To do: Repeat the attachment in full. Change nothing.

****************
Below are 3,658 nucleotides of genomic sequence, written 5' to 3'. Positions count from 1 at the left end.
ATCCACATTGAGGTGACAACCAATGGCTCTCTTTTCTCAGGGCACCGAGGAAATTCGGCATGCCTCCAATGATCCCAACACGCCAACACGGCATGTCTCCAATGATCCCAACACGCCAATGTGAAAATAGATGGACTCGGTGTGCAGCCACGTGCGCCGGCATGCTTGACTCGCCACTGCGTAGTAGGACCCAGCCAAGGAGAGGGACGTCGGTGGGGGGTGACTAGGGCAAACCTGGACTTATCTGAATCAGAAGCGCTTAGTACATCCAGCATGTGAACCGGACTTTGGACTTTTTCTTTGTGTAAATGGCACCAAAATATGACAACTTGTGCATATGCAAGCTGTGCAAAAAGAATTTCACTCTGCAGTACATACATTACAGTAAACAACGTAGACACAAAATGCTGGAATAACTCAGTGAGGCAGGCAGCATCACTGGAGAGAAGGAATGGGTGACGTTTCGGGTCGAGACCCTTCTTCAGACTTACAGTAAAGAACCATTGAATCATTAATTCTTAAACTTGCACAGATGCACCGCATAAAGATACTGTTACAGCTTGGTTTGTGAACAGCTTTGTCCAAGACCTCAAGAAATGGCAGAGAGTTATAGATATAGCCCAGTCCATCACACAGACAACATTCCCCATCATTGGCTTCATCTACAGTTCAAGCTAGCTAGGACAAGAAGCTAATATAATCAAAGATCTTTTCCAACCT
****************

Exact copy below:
Below are 3,658 nucleotides of genomic sequence, written 5' to 3'. Positions count from 1 at the left end.
ATCCACATTGAGGTGACAACCAATGGCTCTCTTTTCTCAGGGCACCGAGGAAATTCGGCATGCCTCCAATGATCCCAACACGCCAACACGGCATGTCTCCAATGATCCCAACACGCCAATGTGAAAATAGATGGACTCGGTGTGCAGCCACGTGCGCCGGCATGCTTGACTCGCCACTGCGTAGTAGGACCCAGCCAAGGAGAGGGACGTCGGTGGGGGGTGACTAGGGCAAACCTGGACTTATCTGAATCAGAAGCGCTTAGTACATCCAGCATGTGAACCGGACTTTGGACTTTTTCTTTGTGTAAATGGCACCAAAATATGACAACTTGTGCATATGCAAGCTGTGCAAAAAGAATTTCACTCTGCAGTACATACATTACAGTAAACAACGTAGACACAAAATGCTGGAATAACTCAGTGAGGCAGGCAGCATCACTGGAGAGAAGGAATGGGTGACGTTTCGGGTCGAGACCCTTCTTCAGACTTACAGTAAAGAACCATTGAATCATTAATTCTTAAACTTGCACAGATGCACCGCATAAAGATACTGTTACAGCTTGGTTTGTGAACAGCTTTGTCCAAGACCTCAAGAAATGGCAGAGAGTTATAGATATAGCCCAGTCCATCACACAGACAACATTCCCCATCATTGGCTTCATCTACAGTTCAAGCTAGCTAGGACAAGAAGCTAATATAATCAAAGATCTTTTCCAACCT